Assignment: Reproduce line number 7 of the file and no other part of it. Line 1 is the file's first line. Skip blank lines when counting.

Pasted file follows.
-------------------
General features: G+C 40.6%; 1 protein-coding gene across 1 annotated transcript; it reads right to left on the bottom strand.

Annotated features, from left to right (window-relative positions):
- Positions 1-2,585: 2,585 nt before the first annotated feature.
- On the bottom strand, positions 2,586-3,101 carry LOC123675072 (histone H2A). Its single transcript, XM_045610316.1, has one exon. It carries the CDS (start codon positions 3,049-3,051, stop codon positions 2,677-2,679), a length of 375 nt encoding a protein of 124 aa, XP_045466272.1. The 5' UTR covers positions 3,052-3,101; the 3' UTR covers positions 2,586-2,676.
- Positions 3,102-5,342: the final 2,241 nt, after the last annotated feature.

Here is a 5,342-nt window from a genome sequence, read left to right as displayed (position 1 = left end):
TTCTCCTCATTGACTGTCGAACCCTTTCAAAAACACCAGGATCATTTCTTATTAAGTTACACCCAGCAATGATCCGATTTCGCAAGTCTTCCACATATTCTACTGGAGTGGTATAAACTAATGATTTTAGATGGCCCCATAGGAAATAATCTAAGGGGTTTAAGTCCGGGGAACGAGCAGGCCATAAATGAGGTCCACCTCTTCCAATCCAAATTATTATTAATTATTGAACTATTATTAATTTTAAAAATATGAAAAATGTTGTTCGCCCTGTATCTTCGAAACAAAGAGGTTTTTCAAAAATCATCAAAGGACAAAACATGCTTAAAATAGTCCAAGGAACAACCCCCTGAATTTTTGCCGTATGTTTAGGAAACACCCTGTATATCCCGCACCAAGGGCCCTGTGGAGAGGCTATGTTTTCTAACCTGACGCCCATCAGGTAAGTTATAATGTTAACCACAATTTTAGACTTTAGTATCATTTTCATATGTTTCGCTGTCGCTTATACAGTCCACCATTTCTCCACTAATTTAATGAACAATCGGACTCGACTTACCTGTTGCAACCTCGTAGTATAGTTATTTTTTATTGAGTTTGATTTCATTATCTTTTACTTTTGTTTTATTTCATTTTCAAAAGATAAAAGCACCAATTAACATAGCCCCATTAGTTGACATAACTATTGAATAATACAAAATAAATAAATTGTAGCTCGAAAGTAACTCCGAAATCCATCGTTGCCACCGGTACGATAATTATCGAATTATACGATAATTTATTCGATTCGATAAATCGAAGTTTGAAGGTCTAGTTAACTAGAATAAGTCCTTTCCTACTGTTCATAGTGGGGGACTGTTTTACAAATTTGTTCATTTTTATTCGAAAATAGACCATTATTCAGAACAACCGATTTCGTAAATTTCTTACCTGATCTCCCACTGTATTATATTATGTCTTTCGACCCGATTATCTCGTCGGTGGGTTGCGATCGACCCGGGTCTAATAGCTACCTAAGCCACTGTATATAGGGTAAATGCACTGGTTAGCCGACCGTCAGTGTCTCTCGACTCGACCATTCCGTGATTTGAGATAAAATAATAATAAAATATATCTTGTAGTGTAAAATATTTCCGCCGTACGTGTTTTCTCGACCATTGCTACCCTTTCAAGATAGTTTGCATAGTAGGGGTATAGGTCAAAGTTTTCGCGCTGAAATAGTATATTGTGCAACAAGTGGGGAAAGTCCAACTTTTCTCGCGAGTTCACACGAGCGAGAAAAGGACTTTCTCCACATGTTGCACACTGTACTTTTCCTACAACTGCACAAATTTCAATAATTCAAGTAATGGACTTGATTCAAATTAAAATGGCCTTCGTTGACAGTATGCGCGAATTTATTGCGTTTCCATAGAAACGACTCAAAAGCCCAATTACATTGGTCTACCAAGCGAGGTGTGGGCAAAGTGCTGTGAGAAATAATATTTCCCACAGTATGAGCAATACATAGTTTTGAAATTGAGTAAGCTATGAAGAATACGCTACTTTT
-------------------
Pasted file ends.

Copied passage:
TTCTCCTCATTGACTGTCGAACCCTTTCAAAAACACCAGGATCATTTCTTATTAAGTTACACCCAGCAATGATCCGATTTCGCAAGTCTTCCACATATTCTACTGGAGTGGTATAAACTAATGATTTTAGATGGCCCCATAGGAAATAATCTAAGGGGTTTAAGTCCGGGGAACGAGCAGGCCATAAATGAGGTCCACCTCTTCCAATCCAAATTATTATTAATTATTGAACTATTATTAATTTTAAAAATATGAAAAATGTTGTTCGCCCTGTATCTTCGAAACAAAGAGGTTTTTCAAAAATCATCAAAGGACAAAACATGCTTAAAATAGTCCAAGGAACAACCCCCTGAATTTTTGCCGTATGTTTAGGAAACACCCTGTATATCCCGCACCAAGGGCCCTGTGGAGAGGCTATGTTTTCTAACCTGACGCCCATCAGGTAAGTTATAATGTTAACCACAATTTTAGACTTTAGTATCATTTTCATATGTTTCGCTGTCGCTTATACAGTCCACCATTTCTCCACTAATTTAATGAACAATCGGACTCGACTTACCTGTTGCAACCTCGTAGTATAGTTATTTTTTATTGAGTTTGATTTCATTATCTTTTACTTTTGTTTTATTTCATTTTCAAAAGATAAAAGCACCAATTAACATAGCCCCATTAGTTGACATAACTATTGAATAATACAAAATAAATAAATTGTAGCTCGAAAGTAACTCCGAAATCCATCGTTGCCACCGGTACGATAATTATCGAATTATACGATAATTTATTCGATTCGATAAATCGAAGTTTGAAGGTCTAGTTAACTAGAATAAGTCCTTTCCTACTGTTCATAGTGGGGGACTGTTTTACAAATTTGTTCATTTTTATTCGAAAATAGACCATTATTCAGAACAACCGATTTCGTAAATTTCTTACCTGATCTCCCACTGTATTATATTATGTCTTTCGACCCGATTATCTCGTCGGTGGGTTGCGATCGACCCGGGTCTAATAGCTACCTAAGCCACTGTATATAGGGTAAATGCACTGGTTAGCCGACCGTCAGTGTCTCTCGACTCGACCATTCCGTGATTTGAGATAAAATAATAATAAAATATATCTTGTAGTGTAAAATATTTCCGCCGTACGTGTTTTCTCGACCATTGCTACCCTTTCAAGATAGTTTGCATAGTAGGGGTATAGGTCAAAGTTTTCGCGCTGAAATAGTATATTGTGCAACAAGTGGGGAAAGTCCAACTTTTCTCGCGAGTTCACACGAGCGAGAAAAGGACTTTCTCCACATGTTGCACACTGTACTTTTCCTACAACTGCACAAATTTCAATAATTCAAGTAATGGACTTGATTCAAATTAAAATGGCCTTCGTTGACAGTATGCGCGAATTTATTGCGTTTCCATAGAAACGACTCAAAAGCCCAATTACATTGGTCTACCAAGCGAGGTGTGGGCAAAGTGCTGTGAGAAATAATATTTCCCACAGTATGAGCAATACATAGTTTTGAAATTGAGTAAGCTATGAAGAATACGCTACTTTT